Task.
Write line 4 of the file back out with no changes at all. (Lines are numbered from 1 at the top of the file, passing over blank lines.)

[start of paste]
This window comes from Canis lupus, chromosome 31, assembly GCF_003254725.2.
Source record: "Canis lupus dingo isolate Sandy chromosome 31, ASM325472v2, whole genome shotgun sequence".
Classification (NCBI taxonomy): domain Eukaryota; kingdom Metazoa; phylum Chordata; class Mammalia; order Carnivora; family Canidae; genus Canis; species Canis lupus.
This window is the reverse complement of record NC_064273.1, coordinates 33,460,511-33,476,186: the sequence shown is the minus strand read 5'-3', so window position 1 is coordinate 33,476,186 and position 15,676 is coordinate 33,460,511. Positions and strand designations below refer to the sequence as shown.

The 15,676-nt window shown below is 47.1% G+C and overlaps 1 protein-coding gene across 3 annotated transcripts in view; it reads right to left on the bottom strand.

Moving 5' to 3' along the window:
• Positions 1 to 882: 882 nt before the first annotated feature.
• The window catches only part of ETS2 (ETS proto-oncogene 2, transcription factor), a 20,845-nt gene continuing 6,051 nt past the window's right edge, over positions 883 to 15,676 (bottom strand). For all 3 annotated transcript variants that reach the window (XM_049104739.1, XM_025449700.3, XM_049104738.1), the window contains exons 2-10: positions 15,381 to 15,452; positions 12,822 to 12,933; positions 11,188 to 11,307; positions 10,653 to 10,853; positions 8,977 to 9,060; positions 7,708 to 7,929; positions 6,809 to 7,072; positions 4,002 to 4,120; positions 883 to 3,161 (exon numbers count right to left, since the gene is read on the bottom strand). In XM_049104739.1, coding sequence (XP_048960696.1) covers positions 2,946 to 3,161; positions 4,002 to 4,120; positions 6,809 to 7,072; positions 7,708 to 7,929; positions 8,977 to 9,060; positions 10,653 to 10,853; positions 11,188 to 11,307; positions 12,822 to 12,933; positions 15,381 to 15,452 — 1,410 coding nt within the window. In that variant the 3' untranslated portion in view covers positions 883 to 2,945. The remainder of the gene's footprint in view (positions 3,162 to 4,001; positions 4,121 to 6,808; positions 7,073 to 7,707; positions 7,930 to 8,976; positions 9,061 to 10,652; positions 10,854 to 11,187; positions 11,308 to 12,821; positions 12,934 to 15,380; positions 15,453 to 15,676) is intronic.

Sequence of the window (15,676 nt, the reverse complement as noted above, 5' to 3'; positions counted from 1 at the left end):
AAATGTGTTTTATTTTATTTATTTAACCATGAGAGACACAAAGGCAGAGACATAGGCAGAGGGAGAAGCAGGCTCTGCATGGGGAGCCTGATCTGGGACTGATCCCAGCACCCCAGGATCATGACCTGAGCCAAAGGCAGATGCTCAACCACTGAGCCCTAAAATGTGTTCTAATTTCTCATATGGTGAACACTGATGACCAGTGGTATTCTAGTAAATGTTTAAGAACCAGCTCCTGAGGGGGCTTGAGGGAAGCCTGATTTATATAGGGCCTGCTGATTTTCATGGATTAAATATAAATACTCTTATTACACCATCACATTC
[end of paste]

This window is the reverse complement of record NC_064273.1, coordinates 33,460,511-33,476,186: the sequence shown is the minus strand read 5'-3', so window position 1 is coordinate 33,476,186 and position 15,676 is coordinate 33,460,511. Positions and strand designations below refer to the sequence as shown.